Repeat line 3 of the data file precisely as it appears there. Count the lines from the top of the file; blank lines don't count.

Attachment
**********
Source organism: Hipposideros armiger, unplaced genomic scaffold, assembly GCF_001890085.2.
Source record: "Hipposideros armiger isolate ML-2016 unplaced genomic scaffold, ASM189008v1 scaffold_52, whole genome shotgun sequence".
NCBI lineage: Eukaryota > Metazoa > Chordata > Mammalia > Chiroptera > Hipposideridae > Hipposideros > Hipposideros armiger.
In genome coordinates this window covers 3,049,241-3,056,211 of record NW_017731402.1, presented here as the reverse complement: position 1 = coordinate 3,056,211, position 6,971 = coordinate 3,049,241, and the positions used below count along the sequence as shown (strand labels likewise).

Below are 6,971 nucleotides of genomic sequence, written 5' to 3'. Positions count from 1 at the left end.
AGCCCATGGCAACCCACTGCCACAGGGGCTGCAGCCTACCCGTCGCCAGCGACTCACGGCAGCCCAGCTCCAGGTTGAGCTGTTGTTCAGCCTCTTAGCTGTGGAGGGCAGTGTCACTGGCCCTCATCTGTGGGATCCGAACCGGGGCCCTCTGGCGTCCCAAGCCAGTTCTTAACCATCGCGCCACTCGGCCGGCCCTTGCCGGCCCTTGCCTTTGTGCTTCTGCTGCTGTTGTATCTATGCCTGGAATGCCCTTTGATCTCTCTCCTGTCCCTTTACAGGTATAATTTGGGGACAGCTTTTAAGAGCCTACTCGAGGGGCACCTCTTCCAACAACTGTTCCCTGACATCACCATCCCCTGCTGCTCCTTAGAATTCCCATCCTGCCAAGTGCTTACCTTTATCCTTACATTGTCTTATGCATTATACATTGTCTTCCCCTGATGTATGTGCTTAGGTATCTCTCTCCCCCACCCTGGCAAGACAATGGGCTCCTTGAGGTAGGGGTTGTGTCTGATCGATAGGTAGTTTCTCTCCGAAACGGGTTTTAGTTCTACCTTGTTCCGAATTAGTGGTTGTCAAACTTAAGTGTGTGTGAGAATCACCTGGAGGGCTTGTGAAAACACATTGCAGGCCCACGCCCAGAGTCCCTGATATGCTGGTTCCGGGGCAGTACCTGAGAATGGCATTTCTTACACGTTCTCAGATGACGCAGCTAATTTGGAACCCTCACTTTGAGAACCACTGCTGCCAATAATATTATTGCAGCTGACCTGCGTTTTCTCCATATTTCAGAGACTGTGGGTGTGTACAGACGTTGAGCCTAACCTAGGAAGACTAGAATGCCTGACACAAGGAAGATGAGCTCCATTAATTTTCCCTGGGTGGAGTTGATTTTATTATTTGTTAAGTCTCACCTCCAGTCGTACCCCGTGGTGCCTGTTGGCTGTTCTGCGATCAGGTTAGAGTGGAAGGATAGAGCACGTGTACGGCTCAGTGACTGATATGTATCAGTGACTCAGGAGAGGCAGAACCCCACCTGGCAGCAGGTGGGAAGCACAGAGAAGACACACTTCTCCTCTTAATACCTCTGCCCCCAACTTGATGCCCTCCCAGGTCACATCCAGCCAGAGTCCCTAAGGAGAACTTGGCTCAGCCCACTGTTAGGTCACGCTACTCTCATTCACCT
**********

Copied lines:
NCBI lineage: Eukaryota > Metazoa > Chordata > Mammalia > Chiroptera > Hipposideridae > Hipposideros > Hipposideros armiger.